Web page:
Eight items to consider when drafting a social media policy

By Chad Finkelstein
August 11, 2011
social media

While many large restaurant franchisors may prefer to forbid their franchisees from administering their own social media profiles in order for the franchisor to control the brand, some smaller or emerging franchisors may want to consider the benefits of this marketing technique. If a franchisor is going to permit its franchisees to maintain a presence for their respective stores on sites like Facebook, Twitter, FourSquare, Groupon, or anything similar, that franchisor would be well advised to attach a social media policy to its franchise agreement.

That social media policy should, of course, be customized to reflect a balance between the degree of control the franchisor wants to retain and the independence it wants the franchisee to exercise in reaching out to potential customers. In particular, the following items should be considered as part of drafting any social media policy:

  1. Creating a strict format for online profiles that must be adhered to consistently
  2. Providing the franchisor with all account information, including passwords
  3. Ensuring the franchisee clearly identifies itself as a separate entity who is not representing the franchisor
  4. Displaying a link to the franchisor’s main website
  5. The method by which the franchisor will have the opportunity to approve what is posted and what must be removed
  6. Prohibiting the franchisee from making any defamatory statements about the franchisor and, possibly, the franchisor’s competitors
  7. Ensuring that the franchisee has permission to post any content which it does not own, such as videos, music and trademarks
  8. Operating the particular social media profile in compliance with that Website’s rules and standards
Perhaps most important to a franchisor will be settling on a method by which the franchisor, or its franchisees, will respond to negative comments posted by users. This will be a business decision for the franchisor depending on whether it prefers to acknowledge each such critique, allow for the free flow of discourse or remove such offending statements entirely.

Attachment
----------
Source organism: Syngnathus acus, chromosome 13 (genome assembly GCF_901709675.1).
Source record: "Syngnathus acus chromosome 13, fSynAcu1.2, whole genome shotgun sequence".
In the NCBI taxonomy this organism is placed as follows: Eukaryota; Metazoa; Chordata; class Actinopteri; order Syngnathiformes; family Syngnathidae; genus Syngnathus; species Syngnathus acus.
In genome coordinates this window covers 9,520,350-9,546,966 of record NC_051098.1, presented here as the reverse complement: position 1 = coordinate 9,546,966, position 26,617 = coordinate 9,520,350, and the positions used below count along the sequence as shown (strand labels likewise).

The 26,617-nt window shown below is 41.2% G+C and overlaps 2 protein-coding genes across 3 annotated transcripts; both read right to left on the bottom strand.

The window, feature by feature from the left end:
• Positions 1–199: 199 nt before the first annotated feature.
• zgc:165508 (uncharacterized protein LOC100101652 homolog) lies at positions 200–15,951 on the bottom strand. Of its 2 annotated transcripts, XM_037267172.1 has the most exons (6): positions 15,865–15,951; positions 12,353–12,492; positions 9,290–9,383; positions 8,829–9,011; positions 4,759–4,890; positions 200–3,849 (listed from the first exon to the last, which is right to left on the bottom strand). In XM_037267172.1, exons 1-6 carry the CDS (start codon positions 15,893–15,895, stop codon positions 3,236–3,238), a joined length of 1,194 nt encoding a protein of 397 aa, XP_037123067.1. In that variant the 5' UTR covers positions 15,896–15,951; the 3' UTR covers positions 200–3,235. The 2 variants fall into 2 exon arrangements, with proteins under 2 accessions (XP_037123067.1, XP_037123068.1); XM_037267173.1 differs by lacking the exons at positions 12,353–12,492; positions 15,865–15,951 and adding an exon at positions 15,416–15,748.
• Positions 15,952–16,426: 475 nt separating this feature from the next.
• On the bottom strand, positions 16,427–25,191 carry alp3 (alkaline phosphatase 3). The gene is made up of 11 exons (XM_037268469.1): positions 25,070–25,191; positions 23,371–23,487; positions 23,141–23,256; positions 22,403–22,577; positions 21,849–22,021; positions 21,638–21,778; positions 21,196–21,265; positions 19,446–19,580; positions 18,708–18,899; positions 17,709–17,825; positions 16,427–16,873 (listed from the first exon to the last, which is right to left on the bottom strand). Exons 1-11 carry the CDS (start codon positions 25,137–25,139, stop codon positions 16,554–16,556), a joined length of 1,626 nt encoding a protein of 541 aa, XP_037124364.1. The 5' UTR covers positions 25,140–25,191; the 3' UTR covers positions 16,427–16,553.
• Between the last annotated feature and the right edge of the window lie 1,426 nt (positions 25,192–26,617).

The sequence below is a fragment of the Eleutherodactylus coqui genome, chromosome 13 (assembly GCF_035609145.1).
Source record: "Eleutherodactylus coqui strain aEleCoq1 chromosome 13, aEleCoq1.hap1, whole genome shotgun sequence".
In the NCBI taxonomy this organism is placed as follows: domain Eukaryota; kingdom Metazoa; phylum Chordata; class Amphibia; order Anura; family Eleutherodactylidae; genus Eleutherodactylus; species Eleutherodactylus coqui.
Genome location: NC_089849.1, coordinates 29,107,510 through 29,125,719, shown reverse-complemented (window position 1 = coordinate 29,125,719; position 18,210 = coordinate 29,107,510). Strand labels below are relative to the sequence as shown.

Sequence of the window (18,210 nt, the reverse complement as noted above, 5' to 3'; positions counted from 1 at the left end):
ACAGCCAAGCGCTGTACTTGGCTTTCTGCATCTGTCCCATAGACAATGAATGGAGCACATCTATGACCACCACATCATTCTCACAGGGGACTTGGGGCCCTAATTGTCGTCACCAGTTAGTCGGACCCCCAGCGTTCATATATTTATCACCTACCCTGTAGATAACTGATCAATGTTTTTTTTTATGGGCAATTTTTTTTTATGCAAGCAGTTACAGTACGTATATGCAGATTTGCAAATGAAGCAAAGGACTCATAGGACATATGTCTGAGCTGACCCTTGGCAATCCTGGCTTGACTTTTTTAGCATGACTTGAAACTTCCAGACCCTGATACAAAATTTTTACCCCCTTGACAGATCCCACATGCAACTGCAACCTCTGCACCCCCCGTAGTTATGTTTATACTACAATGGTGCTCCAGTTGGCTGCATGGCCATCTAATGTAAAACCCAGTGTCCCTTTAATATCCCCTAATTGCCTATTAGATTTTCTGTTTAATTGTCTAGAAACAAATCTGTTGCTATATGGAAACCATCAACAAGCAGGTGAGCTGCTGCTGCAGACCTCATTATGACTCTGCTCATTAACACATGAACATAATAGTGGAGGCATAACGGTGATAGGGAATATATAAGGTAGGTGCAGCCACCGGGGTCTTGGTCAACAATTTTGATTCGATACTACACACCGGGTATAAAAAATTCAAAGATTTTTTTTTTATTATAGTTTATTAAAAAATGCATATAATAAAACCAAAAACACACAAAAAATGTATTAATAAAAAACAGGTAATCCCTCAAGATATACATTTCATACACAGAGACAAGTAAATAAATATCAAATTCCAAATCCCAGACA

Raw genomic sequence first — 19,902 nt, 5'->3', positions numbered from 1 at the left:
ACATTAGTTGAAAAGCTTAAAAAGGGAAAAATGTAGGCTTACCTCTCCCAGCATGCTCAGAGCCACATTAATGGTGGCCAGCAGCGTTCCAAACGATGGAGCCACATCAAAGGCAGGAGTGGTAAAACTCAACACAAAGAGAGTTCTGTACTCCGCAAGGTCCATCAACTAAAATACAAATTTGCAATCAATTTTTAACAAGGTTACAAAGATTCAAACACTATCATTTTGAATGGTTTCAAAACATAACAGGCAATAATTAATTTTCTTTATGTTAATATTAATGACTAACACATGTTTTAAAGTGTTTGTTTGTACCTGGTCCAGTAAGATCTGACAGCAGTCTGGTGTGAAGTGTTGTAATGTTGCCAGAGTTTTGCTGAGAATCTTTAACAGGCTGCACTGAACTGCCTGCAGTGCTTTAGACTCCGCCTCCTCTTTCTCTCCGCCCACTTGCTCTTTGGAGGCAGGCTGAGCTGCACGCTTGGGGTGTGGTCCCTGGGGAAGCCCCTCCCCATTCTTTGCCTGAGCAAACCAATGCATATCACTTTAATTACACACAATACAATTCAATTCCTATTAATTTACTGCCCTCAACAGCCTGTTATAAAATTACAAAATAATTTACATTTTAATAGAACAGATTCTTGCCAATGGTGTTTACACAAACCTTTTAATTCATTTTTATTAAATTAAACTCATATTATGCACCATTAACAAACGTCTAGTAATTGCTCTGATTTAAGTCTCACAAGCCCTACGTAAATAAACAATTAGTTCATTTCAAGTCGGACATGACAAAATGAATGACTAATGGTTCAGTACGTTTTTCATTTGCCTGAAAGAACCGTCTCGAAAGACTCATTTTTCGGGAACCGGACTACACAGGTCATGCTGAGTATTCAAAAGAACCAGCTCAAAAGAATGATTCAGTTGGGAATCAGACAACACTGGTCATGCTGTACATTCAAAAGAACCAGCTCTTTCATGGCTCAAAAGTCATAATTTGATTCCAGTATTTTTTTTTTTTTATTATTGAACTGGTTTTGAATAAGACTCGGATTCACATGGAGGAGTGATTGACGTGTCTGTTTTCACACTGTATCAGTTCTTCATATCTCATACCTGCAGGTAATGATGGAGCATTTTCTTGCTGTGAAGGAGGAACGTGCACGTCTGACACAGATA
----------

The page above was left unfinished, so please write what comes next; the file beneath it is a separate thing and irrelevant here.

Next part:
There are many marketing advantages in a cohesive social media strategy that can benefit the franchise system as a whole; however franchisors must weigh those benefits against the control of the brand which they may be forfeiting to a certain degree.

Social media can be an invaluable marketing tool for promoting a particular franchise brand. However, a franchisor’s establishment of a social media profile

is not as simple as an individual’s registration of a Facebook or Twitter account. There are multiple variables that need to be considered when implementing a social media page for a franchise, and one that franchisors should always be mindful of is privacy law.

Personal information privacy law exists in Canada to protect individuals from the collection, disclosure, use and retention of their personal information. “Personal information” is generally understood to mean information about an identifiable individual, but does not include the name, title, or business address or telephone number of an employee of an organization. This is the reason for the existence of those privacy policies which you may have seen on company websites or have been required to “accept” before proceeding with your online navigation.

Franchisors should have a privacy policy incorporated as part of their franchise agreement or operations manual which franchisees are required to comply with. However, the situation can be less clear-cut in the context of social media communications.

It is critical for franchisors (or authorized franchisees) who maintain social media profiles to not post the personal information of individual customers, users, followers or ‘friends’.  Despite the familiarity with customers that social media breeds, the disclosure of an individual’s personal information online may exceed the approval that was contemplated by the privacy policy, since the individual likely never consented to a privacy policy while browsing the franchise’s Facebook page, for instance. This is especially tricky when users or customers post comments to a franchisor’s social media account, which may warrant a response.

Employees of franchisors who are responsible for posting material online should be made aware of the liability they may be exposing franchisors or franchisees to by not adhering to these laws.  Failure to do so may result in a penalty under federal privacy legislation.

See also: 

About the author

Chad Finkelstein is a franchise lawyer at Dale & Lessmann LLP in Toronto and can be reached at cfinkelstein@dalelessmann.com or (416) 369-7883. For more information, please visit  www.dalelessmann.com/practice-area/franchise-and-distribution-law.

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